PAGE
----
By Kerric Harvey


This essay describes a project that brings together several strands of my research agenda that have developed during the last ten years, placing them in an ethnographic setting with the intention of capturing elusive cultural material while at the same time shedding some light on the darker corners of democratic self-government — specifically, the degree to which and the reasons why torture might be sometimes considered as an appropriate as well as an effective interrogation technique.

I’ll describe the project in fairly general terms, and include the script for the short one-act around which the ethnographic experiment will be built. Both sets of information are copyrighted, so please be sure to contact me directly at before using any of it yourself, although I encourage that among the CIE community.

My own timeline, in an ideal situation, would be to for me to run the experiment as live theatre during the summer of 2015, and then adapt it for online and/or social media deployment the following year. Given the disturbing nature of the material, it would probably do best as an independent production within a Fringe Festival context, with the data collection component wrapped around that, rather than being put forward as an experiment in a university setting, since it presents challenges in terms of Human Subjects Review Board approval.

That having been said, I would be very open to discussing productions across the CIE and related communities, especially if those productions could be “set” in a variety of story-telling settings.

The historical settings I had in mind when writing this piece and designing the experiment around it were as follows:

  1. Contemporary undeclared wars in the Middle East, especially Iraq and Afghanistan. This would put ethnographic focus on the degree of emotional distance between Western/Christian audiences and Islamic/”Arab” players (both victim and villain).
  1. The Spanish Inquisition, which re-focuses data collection around differences within Christian European groups instead of between them and other populations.
  1. 1960’s Northern Ireland, which does a similar type of comparison but also introduces white-on-white colonialism into the mix.
  1. Apartheid-era South Africa, which furthers complexifies race by adding white-on-black colonialism.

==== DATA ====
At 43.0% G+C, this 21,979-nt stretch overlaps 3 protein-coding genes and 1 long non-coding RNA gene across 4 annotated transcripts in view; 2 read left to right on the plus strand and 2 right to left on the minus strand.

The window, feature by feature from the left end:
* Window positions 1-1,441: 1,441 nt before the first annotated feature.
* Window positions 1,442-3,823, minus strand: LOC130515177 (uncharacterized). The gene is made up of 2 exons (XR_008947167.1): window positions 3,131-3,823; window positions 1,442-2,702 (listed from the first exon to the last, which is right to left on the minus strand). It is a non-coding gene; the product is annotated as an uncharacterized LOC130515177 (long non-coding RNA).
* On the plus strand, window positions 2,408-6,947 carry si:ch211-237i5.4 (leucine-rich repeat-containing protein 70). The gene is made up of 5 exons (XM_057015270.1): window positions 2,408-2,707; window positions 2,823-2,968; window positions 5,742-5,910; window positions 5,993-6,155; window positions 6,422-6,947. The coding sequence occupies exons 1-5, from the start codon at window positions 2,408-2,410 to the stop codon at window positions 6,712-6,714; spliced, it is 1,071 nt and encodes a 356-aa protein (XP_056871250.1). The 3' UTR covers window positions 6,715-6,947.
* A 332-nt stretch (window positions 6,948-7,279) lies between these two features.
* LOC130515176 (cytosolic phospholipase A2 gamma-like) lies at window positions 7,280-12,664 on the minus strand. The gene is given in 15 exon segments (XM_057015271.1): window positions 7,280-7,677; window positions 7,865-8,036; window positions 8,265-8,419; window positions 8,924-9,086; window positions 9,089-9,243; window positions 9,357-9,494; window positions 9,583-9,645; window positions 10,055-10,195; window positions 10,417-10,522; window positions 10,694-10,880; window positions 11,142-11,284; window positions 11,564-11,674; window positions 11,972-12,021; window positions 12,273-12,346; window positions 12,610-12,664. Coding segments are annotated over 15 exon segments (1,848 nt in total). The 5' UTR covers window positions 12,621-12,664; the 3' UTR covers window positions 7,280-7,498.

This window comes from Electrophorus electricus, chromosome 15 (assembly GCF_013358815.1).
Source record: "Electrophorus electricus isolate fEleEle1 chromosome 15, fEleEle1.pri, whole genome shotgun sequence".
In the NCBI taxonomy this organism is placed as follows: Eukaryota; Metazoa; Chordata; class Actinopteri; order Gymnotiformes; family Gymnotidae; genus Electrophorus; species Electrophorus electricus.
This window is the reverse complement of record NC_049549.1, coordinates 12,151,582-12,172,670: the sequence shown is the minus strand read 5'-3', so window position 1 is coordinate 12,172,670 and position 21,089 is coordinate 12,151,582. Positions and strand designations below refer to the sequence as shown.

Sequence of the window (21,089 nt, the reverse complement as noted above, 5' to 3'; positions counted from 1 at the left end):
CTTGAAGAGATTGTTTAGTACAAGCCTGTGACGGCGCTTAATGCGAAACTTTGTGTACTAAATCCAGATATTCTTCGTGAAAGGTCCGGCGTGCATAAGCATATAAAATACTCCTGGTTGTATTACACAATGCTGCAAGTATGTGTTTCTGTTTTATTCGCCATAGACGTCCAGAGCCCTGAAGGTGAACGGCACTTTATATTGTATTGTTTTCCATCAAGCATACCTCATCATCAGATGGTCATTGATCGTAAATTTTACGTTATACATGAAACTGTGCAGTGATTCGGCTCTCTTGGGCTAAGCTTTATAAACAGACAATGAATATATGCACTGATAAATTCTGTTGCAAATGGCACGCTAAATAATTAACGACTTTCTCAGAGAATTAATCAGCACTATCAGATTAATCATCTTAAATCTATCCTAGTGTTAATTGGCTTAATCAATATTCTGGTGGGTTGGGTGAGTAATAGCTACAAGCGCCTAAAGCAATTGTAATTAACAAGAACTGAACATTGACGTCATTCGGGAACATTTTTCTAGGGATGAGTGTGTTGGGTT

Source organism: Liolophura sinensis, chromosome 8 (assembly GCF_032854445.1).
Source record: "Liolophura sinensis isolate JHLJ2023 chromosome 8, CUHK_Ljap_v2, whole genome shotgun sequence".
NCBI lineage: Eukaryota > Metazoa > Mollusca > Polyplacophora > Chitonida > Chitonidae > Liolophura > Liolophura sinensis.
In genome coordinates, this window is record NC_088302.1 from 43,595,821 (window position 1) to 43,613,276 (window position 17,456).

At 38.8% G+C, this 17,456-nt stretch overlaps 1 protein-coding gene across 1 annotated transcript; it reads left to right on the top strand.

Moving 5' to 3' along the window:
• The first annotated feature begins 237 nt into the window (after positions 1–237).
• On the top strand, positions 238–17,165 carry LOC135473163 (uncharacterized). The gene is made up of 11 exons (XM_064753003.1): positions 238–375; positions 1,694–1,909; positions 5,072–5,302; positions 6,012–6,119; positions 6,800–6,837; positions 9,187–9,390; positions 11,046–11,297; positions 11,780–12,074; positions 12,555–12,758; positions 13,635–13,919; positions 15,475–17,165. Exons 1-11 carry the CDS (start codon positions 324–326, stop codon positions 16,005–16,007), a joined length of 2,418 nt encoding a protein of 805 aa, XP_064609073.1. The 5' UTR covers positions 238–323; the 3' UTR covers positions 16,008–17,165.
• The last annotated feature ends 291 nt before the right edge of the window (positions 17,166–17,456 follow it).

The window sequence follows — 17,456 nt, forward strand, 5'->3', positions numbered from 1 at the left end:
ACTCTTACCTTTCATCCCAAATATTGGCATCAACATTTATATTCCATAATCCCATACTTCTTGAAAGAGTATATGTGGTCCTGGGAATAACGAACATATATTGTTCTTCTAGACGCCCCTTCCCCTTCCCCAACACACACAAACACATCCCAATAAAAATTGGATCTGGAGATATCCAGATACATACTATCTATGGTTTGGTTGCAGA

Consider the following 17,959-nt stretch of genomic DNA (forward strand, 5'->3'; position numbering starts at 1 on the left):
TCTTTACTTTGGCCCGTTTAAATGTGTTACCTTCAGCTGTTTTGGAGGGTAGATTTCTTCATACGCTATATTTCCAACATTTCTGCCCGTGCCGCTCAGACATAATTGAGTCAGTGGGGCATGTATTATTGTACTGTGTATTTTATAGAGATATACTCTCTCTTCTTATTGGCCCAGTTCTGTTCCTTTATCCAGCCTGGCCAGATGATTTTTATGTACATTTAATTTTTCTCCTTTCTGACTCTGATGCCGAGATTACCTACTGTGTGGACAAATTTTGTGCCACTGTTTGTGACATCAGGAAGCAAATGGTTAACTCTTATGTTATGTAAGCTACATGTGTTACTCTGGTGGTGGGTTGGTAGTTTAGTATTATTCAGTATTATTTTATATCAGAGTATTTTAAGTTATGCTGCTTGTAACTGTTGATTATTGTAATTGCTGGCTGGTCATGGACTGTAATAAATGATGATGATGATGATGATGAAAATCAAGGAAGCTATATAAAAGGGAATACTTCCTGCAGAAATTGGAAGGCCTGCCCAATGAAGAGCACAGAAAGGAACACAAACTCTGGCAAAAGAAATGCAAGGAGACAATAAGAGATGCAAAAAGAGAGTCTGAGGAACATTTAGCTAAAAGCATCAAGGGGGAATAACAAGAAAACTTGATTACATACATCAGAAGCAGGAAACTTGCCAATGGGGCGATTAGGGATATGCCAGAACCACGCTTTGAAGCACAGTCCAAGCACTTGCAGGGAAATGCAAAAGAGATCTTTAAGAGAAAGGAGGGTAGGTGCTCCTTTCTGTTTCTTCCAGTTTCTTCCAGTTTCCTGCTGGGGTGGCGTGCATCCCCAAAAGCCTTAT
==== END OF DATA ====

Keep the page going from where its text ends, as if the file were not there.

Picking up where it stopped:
Re-setting the play in these different time periods achieves two things simultaneously. First, it re-focuses the nature of the “break points” for the audience, encouraging them to concentrate on the relative unacceptability of torture when it is used against different types of people (Muslims, blacks, slave-holding whites, etc). This, then, gets at the research goal of exploring the degree to which “otherness” informs decisions about morality.

Second, it provides a rough measure of the relative emotional intensity of different types of situations in which torture might conceivably be used, comparing, for instance, using it during the American Civil War to assist in fighting slavery versus using it in the Iraq situation to stop terrorism to using it in an intra-Christian conflict. Not only does this begin to probe the ways in which people bargain with the unacceptable, depending on what they perceive to be the stakes involved with specific situations, but it also supplies a sense of whether or not simple distance in time makes something more — or less — acceptable when it is ontologically odious in the first place. (For example, would audiences “excuse” the use of torture in the Inquisition because “times were different then.”)

In order to best probe these real-world aspect of theoretical morality, then, I see the play(s) as being performed in a realistic style regardless of the historical time period in which they are set, to capitalize on the shock value of the ending and to “feel” the most like something that might really happen.

Here’s a brief description of the ethnographic aspect of this multi-faceted undertaking, excerpted largely from various funding proposals and a paper I’ll be giving in London at the Common Ground International Conference on the Arts in Society, this summer (2015).

“Ethnographic Data Collection Techniques, New Media, and Drama for Conflict Transformation: The Interrogation Project”
by Kerric Harvey

“The Interrogation” is a ten-minute play exploring the ethics of torture in the terrorist era, which also serves as the centerpiece for an innovative experiment in adapting theatrical technique as a component of ethnographic research design. I have already written the first draft of the piece, which was performed as a table reading as part of the “Playwrights Express” series at Hollywood’s FirstStageLA, a professional theatre development organization begun by Sundance Theatre Lab alumni.

In a nutshell, the proposed research project uses “The Interrogation” as an instance of engaged theatrical technique to explore public attitudes towards the genderization of rape as a primarily female experience and the degree to which that may be a function of specific political conflict and/or historical time period, focusing especially on the effects of the “otherization” — what Edward Said (1978) has called “orientalism” — of both victim and perpetrator. The main goal is to identify specific moments of escalating dramatic tension when the individual audience member shifts from one moral standpoint to another, perhaps without even meaning to do so. It is the same type of attitudinal threshold that social science tests such as the Bogardus Social Distance Scale used to chart the stress fractures in racial tolerance and social class dividing lines in the 1930s (Oxford Index, 2014).